Having a computer at home doesn’t necessarily impact educational achievement

By May 23, 2013 Drop a comment
student working at home on laptop

Many schools provide their students with personal computers, aiming to bridge the digital divide between high- and low-income families. However, the latest research suggests that access to a computer at home does not improve results at school.

 

Computers and digital methods have for some years been slowly but surely making inroads into the classroom. Many schools in the United States purchase all sorts of computers and tablet devices in order to ensure that all students have access to the new information and communication technologies at school; and many are adopting ‘blended learning’ methods, combining traditional teaching with use of ICT materials. However, a number of teachers are worried about what is called the ‘digital divide’: nine million students between the ages of 10 and 17 have no computer at home. Some studies suggest that these disparities result in educational inequalities between the children of the more and the less affluent families. Now a paper published by the US National Bureau of Economic Research (NBER)* makes the opposite case, i.e. that having access to a computer at home has no impact on academic achievement.

Estimated ‘null effect’

To help level the inequalities between students, some schools have launched programs to ensure every student has a computer at home, the idea being that having home access to a computer will enable students to continue their studies in the home and look up information for their classwork, while also helping to improve their basic digital and cognitive skills. But these programs are expensive to run – for example giving fifty-five million state school students personal computers costs the State of California billions of dollars. So the NBER carried out a year-long experiment on students there. NBER provided 1,123 students in fifteen Californian schools with computers for one year, but without any training or special instructions on how to use them. At the end of the school year, the investigators found that: “although computer ownership and use increased substantially, we find no effects (either positive or negative) on any educational outcomes.” The report claims that the estimates were precise enough to “rule out even modestly-sized positive or negative impacts.”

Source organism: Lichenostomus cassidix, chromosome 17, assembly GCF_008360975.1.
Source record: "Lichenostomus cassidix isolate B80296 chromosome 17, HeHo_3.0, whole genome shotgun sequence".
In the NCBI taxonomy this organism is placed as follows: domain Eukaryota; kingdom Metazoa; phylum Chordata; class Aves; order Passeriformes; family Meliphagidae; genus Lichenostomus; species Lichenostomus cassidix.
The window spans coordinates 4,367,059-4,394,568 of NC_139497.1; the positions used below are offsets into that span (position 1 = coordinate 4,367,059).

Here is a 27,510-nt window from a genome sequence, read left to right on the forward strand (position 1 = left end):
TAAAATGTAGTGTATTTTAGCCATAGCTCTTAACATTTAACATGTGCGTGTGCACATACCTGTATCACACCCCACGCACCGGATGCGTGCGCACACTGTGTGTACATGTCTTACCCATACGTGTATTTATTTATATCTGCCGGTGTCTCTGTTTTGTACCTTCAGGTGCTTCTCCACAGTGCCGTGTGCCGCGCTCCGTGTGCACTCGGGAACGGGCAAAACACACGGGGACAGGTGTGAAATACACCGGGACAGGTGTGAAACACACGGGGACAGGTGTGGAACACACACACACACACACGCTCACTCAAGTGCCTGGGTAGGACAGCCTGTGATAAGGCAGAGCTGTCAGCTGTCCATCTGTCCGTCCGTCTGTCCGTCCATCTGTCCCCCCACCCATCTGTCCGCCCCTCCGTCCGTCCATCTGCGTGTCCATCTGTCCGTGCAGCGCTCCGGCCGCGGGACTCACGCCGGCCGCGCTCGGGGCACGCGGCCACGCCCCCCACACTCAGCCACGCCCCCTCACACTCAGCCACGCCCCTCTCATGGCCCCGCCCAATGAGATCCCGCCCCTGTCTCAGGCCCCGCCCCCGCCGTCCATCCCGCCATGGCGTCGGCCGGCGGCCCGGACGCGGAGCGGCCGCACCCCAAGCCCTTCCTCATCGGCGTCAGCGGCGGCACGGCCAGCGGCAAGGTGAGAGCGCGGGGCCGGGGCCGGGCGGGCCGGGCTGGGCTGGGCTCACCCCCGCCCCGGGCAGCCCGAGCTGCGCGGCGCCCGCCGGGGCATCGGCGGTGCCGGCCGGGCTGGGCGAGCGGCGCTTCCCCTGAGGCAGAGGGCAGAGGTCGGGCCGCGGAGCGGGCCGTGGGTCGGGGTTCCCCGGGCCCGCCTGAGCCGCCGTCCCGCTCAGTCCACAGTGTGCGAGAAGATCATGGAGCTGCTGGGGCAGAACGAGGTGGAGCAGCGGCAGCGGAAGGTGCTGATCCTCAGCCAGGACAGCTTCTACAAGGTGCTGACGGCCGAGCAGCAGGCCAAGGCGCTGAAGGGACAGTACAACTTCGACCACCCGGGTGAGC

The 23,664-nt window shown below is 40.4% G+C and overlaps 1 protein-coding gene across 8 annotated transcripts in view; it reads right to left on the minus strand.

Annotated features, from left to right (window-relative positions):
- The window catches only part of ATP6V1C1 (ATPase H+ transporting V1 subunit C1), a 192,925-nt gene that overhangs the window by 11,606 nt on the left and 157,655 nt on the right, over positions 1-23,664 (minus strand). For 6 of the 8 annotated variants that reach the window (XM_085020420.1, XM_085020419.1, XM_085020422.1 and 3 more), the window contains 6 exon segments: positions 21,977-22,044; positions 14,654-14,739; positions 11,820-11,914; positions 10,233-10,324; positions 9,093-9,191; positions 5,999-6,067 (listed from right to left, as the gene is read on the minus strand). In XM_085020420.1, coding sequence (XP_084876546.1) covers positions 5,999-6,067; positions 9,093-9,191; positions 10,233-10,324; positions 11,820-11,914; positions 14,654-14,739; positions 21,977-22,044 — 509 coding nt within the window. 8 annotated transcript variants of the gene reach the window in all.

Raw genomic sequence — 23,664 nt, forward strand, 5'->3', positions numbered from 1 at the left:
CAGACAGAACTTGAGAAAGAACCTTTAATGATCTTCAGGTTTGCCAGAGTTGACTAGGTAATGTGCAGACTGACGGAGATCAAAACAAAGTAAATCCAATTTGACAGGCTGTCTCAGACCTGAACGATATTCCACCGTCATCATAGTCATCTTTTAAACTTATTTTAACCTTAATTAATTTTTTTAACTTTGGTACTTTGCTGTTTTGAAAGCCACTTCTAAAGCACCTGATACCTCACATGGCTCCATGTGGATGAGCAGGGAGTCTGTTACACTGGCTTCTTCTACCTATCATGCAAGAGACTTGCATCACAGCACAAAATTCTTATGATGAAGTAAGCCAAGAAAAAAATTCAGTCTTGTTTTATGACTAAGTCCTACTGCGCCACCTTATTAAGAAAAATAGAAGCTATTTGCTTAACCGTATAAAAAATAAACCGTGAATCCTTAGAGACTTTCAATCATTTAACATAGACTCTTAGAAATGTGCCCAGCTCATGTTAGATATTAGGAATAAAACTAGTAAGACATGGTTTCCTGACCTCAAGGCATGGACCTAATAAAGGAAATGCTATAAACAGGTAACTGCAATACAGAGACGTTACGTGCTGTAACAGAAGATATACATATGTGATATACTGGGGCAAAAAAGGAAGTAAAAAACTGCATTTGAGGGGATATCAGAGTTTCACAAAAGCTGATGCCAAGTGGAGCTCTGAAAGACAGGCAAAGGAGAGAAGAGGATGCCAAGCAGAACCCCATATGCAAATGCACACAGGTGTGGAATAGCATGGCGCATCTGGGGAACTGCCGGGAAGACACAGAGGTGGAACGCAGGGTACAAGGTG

Need for subsidies called into question

The paper takes into account several ‘educational outcomes’, including grades, test scores, credits earned, class attendance and disciplinary actions. The experiment indicated that none of these quantifiable outcomes were influenced by not having a computer in the home. The paper therefore concludes that not having a computer a home does not constitute a handicap vis-à-vis other students.  At the same time, although students in the experiment who were using a computer at home spent more time overall on computers at school and home combined – i.e. spending time not only on schoolwork but also on non-school activities such as video games and social networking – this did not have a proven negative impact on their academic success either. In short, the authors of the NBER paper conclude that “existing and proposed interventions to reduce the remaining digital divide in the United States (…) need to be realistic about their potential to reduce the current achievement gap.”

 

*Experimental Evidence on the Effects of Home Computers on Academic Achievement among Schoolchildren: Robert W. Fairlie, Jonathan Robinson (NBER Working Paper No. 19060,

issued May 2013)

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